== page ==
Saturday, October 28, 2017
We have a new family in our church (the Guilford Community Church, U.C.C). They are refugees originally from the Republic of Congo, via a refugee camp in Uganda. Bahati and Angelique met at the camp, and their daughter, Cody, was born there. So they were in the camp a long time. They have now settled in Brattleboro, and are coming to our church, which is very exciting. Angelique is expecting a baby in November, and so the church put on a shower for her. About 30 people came, and she received a lot of great gifts. There were games and refreshments too. We were given a list of words relating to a baby - but scrambled. We had to unscramble them ( I got about five of them). We were also given a clothespin to wear. If someone got you to say the word "baby," they could take your clothespin. The kids had fun with that. Some got quite a few clothespins. I held on to mine. A fun time.
Wednesday, October 18, 2017
Last Monday, Peter Gould, author of Horse-drawn Yogurt; Stories from Total Loss Farm, was the speaker at the afternoon Osher lectures. Peter is also a mime, an actor and a theater director, working mainly with youth at the New England Youth Theater. He told us he had directed 70 productions of Shakespeare over his 40+ years in theater! He was very entertaining.
Total Loss Farm was a '60s era commune in Guilford, VT.
Monday, October 16, 2017
This past weekend, Brattleboro held its annual "Literary Festival." It attracts very well-known authors like Richard Russo and Claire Messud, and many others. There never seem to be any "duds." And it's all free. It goes on for two days in multiple venues, maybe 50-60 authors or more all told. It's amazing for a small town.
I sang at a funeral Sat. a .m.
in Dummerston, but I got to hear the two authors mentioned above, plus a debut Korean novelist, Yoojin Grace Wuertz. All three were excellent: they talked about their work, read selections and answered questions. Ellen heard several others.
Wednesday we visited Unity Homes in Walpole, NH to get more information on the little house, the "Nano," we are thinking of building. It looks doable, and we liked the people there. Here is what a section of wall looks like: you can see how well it is insulated !
A cross-section of wall showing cellulose insulation and sample external siding.
But then we went Thursday to a Putney Commons meeting - that's where we hope to build - and discovered some issues with siting both the house and the garage that will go with it. So we'll have to resolve those issues. Nothing insurmountable, we hope.
We discovered a bakery in Brattleboro that we hadn't known about. It's called Against the Grain, and everything is gluten free. We were sent there to pick up a donation of GF cookies for a Concert Choir fundraiser. It is very much off the beaten path - in the back of an industrial park on the edge of town. But it's very nice, and has very reasonable prices.
Monday, October 9, 2017
I can't quite believe it has been two weeks since my last post. It has been a full two weeks. Dominating this time was preparation for yesterday's service at the Guilford church. It was not an ordinary service. It is a momentous time both for the church and for me personally. This month is the 60th anniversary of my ordination as a minister. An occasion not only to look back, but look ahead. And in the same month, the Guilford Church is reaching the climax of its 250th anniversary with the release of the new history of the church, And Grace Shall Lead Us, a 120-page narrative of the past 18 years or so, and a sequel to my Safe Thus Far, which covered the history from 1767 to 1999 when it was published. That is happening next Saturday. And my ordination took place on Reformation Sunday which this year will be the 500th anniversary of the Reformation - Luther posting his 95 theses on the church door in Wittenberg.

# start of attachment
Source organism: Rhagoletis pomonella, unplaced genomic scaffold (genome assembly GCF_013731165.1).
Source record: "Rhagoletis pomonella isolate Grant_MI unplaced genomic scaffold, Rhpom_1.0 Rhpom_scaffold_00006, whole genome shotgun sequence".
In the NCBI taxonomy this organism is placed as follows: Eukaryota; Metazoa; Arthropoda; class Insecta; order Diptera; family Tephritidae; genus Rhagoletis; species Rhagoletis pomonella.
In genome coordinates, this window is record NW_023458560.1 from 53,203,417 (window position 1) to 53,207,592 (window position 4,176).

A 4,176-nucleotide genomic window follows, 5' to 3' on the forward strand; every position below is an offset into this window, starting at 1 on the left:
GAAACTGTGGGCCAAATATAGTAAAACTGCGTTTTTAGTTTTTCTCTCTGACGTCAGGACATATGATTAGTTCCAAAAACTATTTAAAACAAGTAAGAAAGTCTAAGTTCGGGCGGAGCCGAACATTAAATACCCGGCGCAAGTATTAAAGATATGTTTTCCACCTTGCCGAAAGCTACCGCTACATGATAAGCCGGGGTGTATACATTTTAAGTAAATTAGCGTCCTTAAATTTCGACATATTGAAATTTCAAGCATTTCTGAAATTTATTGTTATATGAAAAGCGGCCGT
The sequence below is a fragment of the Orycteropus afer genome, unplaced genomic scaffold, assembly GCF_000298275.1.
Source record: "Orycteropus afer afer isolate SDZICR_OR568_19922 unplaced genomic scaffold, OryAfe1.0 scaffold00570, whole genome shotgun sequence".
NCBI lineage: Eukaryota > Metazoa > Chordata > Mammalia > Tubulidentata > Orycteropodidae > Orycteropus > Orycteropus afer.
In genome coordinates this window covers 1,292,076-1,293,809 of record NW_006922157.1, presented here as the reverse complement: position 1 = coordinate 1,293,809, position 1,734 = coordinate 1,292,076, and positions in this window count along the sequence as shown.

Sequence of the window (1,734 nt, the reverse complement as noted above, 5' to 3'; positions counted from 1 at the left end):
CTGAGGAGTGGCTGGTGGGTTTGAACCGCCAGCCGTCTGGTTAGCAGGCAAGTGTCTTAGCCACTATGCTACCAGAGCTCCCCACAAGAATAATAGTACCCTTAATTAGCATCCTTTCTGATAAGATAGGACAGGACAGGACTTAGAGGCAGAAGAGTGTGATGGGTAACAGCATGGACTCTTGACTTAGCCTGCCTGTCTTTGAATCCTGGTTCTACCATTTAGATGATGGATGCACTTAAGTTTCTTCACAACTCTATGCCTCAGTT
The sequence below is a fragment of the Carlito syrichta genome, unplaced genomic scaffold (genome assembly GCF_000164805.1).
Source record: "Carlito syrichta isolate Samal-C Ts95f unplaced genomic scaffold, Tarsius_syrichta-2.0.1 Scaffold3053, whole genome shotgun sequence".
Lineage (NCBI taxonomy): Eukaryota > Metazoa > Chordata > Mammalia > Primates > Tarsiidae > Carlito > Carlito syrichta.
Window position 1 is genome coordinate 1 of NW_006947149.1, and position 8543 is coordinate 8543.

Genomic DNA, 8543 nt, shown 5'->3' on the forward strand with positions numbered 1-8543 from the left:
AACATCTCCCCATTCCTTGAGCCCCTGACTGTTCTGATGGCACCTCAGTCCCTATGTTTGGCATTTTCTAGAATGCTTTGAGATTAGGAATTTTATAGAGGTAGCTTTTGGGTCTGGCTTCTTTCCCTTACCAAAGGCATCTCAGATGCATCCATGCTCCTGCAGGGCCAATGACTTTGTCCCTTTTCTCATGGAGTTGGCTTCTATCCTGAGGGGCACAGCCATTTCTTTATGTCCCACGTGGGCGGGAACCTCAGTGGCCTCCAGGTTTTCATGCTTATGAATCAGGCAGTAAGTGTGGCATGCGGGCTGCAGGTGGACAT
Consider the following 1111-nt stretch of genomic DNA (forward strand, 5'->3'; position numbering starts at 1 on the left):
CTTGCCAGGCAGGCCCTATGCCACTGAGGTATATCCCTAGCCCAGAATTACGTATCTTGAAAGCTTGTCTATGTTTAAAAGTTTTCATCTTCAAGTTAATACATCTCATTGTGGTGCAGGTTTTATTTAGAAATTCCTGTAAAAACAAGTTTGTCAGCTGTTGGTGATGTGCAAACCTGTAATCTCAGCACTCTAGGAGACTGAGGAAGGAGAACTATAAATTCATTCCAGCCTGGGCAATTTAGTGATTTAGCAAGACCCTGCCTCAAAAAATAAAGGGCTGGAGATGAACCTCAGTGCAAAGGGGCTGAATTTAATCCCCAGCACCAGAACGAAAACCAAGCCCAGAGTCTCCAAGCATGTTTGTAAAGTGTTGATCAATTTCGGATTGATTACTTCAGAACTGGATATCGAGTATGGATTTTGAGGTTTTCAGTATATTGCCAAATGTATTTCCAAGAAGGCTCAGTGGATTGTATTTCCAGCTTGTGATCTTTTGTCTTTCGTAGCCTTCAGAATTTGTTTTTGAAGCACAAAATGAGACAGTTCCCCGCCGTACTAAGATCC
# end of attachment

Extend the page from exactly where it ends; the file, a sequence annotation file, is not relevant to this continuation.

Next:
So all of that, and more, was woven into yesterday's service.
One very special moment was a reunion of Raggedy Ann and Backpack Patty, two dolls who played a very important role in many children's stories back in the 1980s and 1990s when Shirley and I were pastors. They hadn't seen each other since we retired in 1997 - 20 years! It was an emotional reunion!
By the way, the full service is on YouTube!
Just go to YouTube and enter "Guilford Church service" and look for 10/8/17.
These weeks have also seen the start of the Osher Lectures. This fall, they are on Japanese art and culture in the morning , and local authors in the afternoon. Archer Mayor, local author of a long series of mystery novels featuring Detective Joe Gunther held forth for two hours in an extremely entertaining way, taking numerous questions.
And then yesterday afternoon was a performance of Bach's B-Minor Mass by the Blanche Moyse Chorale. Normally I would have been singing, but this time I was in the audience. It was held in the Brattleboro Music Center's brand new auditorium. A new feather in Brattleboro's already well-adorned cultural cap . A very "live" hall, as it turns out. I missed being on-stage, but it was great to hear it too.
The Chorale, and Bach Festival orchestra in the new hall. What an amazing little town we live in! How many towns of 12,000 people in the U.S. could produce a world-class performance of the B-Minor Mass, using mostly local musicians?